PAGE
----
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Samuel L. Jackson asks, "What Would Your World Look Like Without LDF?"
3/30/12Related Case or Issue:
Columbia, South Carolina—Today, the South Carolina State Conference of the NAACP and individual Black college students moved to join a lawsuit to prevent the implementation of South Carolina’s discriminatory voting law.
John Payton, who died on March 22 at the age of 65, had an infectious optimism and confidence that made all good things not simply possible but probable. As the leader of the NAACP Legal Defense Fund, Inc., John reset the odds in the fight for equality.
Last week the world lost one of its most revered and effective legal warriors in the battle for civil rights: John A. Payton, president and director-counsel of the NAACP Legal Defense and Educational Fund. President Barack Obama said in a statement, "The legal community has lost a legend, and while we mourn John's passing, we will never forget his courage and fierce opposition to discrimination in all its forms." We asked his friends and colleagues to share their sentiments, as well.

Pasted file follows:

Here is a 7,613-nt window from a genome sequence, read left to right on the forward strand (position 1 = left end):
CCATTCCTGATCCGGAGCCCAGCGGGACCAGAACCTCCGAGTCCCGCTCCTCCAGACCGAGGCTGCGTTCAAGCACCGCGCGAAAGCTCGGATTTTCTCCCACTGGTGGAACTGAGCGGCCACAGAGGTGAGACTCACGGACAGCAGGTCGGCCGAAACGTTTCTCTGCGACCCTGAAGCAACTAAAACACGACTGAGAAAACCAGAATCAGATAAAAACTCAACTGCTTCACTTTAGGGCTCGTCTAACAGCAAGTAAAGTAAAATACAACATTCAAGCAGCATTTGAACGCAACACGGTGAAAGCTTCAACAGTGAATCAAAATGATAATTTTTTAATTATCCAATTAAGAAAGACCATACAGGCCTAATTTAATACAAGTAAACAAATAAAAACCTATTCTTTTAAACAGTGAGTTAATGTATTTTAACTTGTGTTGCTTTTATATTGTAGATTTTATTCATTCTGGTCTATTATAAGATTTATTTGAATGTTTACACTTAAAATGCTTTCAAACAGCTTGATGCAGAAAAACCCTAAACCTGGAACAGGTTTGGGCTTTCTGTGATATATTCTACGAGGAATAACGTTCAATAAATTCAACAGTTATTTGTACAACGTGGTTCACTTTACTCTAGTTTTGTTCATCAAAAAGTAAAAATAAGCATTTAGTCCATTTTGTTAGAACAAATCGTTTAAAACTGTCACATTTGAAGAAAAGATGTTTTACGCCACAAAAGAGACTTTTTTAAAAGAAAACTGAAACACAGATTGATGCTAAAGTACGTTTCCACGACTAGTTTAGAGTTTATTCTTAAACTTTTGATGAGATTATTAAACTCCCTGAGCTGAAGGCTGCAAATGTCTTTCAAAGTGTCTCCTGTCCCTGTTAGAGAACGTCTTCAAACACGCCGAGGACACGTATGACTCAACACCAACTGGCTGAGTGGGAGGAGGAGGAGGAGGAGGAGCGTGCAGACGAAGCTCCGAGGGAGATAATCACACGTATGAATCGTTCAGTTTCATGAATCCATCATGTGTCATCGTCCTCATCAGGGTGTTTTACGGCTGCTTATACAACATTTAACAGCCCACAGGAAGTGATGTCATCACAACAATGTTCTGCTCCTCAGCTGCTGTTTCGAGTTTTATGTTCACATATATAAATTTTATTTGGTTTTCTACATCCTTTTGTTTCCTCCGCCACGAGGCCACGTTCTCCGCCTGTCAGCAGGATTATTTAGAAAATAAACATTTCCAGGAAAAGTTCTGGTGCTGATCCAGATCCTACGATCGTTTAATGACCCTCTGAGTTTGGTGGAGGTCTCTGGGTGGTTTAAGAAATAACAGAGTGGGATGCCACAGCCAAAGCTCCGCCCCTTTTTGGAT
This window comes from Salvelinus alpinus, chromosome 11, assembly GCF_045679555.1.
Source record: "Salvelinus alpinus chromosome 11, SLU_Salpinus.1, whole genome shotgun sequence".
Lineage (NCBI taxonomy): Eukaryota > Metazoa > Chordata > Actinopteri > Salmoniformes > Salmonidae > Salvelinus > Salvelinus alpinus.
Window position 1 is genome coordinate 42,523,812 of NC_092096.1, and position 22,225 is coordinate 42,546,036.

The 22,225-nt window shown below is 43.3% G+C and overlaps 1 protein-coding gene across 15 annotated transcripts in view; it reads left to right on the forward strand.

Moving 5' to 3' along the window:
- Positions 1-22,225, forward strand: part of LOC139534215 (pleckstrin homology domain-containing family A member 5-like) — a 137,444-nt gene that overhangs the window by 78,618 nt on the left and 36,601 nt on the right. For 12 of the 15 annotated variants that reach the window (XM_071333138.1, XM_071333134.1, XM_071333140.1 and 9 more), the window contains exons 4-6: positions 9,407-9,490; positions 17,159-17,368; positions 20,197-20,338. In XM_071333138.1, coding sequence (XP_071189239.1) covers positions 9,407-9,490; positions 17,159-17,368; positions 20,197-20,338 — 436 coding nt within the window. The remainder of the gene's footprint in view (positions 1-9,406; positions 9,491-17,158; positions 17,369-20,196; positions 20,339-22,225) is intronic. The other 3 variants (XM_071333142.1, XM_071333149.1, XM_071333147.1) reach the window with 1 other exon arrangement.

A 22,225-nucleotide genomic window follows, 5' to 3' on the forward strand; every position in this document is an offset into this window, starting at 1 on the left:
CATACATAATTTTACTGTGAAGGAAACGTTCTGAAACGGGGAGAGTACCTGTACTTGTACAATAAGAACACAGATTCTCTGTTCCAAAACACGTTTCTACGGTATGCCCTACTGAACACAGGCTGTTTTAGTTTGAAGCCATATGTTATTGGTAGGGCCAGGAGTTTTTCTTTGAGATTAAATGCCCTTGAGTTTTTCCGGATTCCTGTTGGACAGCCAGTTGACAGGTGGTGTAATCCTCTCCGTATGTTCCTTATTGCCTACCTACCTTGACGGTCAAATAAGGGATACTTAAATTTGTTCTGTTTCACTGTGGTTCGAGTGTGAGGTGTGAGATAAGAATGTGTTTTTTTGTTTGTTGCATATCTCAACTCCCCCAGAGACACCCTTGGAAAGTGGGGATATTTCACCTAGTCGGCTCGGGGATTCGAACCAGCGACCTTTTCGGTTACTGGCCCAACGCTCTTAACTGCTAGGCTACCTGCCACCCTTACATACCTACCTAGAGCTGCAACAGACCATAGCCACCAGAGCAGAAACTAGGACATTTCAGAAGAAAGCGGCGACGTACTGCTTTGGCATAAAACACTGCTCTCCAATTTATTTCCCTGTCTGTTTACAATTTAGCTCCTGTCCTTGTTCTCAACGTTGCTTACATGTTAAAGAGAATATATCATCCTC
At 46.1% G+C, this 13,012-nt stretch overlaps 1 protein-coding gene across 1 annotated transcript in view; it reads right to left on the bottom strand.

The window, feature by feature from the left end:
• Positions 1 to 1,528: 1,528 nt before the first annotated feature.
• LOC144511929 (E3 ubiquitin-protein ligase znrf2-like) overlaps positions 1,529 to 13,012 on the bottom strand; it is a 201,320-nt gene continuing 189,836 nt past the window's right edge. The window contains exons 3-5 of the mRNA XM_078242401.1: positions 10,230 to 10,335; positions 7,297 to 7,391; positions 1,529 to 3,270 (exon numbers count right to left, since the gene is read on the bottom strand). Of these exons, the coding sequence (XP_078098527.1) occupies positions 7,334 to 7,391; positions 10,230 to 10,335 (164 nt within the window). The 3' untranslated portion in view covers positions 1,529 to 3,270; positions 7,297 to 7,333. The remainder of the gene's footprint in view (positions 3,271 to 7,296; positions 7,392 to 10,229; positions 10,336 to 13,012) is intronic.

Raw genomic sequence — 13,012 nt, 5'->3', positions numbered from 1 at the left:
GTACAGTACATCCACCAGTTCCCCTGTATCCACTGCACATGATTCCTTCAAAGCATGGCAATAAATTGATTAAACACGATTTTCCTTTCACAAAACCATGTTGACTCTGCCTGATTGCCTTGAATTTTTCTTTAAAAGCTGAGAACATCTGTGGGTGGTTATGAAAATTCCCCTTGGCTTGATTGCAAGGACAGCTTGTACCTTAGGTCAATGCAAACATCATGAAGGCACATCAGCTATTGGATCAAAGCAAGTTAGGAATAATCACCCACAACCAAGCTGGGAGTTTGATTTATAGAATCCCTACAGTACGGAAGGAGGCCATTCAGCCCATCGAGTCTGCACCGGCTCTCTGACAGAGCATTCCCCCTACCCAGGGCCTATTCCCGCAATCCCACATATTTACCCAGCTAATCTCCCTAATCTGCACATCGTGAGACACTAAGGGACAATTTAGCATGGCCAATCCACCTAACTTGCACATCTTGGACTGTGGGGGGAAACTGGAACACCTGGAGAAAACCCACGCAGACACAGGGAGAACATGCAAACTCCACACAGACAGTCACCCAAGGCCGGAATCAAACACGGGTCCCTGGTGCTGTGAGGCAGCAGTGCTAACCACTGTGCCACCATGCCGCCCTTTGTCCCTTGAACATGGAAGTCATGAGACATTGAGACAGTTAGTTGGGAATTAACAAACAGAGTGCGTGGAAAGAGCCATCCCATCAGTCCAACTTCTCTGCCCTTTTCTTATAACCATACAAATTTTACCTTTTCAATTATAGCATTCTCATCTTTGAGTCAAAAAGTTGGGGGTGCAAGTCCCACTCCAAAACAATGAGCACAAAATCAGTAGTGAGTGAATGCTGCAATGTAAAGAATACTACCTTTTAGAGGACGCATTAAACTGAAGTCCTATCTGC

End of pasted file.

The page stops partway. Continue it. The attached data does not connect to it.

Michelle and I were saddened to hear about the passing of our dear friend John Payton. As president and director-counsel of the NAACP Legal Defense and Education Fund, John led the organization’s involvement in five Supreme Court cases. A true champion of equality, he helped protect civil rights in the classroom and at the ballot box. The legal community has lost a legend, and while we mourn John's passing, we will never forget his courage and fierce opposition to discrimination in all its forms.
Civil rights groups cheered the news that the Justice Department would look into the case of Trayvon Martin, the unarmed black teen shot by a man on neighborhood watch in Sanford, Fla.
But the bar for the Justice Department to make a federal case is high. Ultimately, it has few options at its disposal when it comes to investigating the teen's death.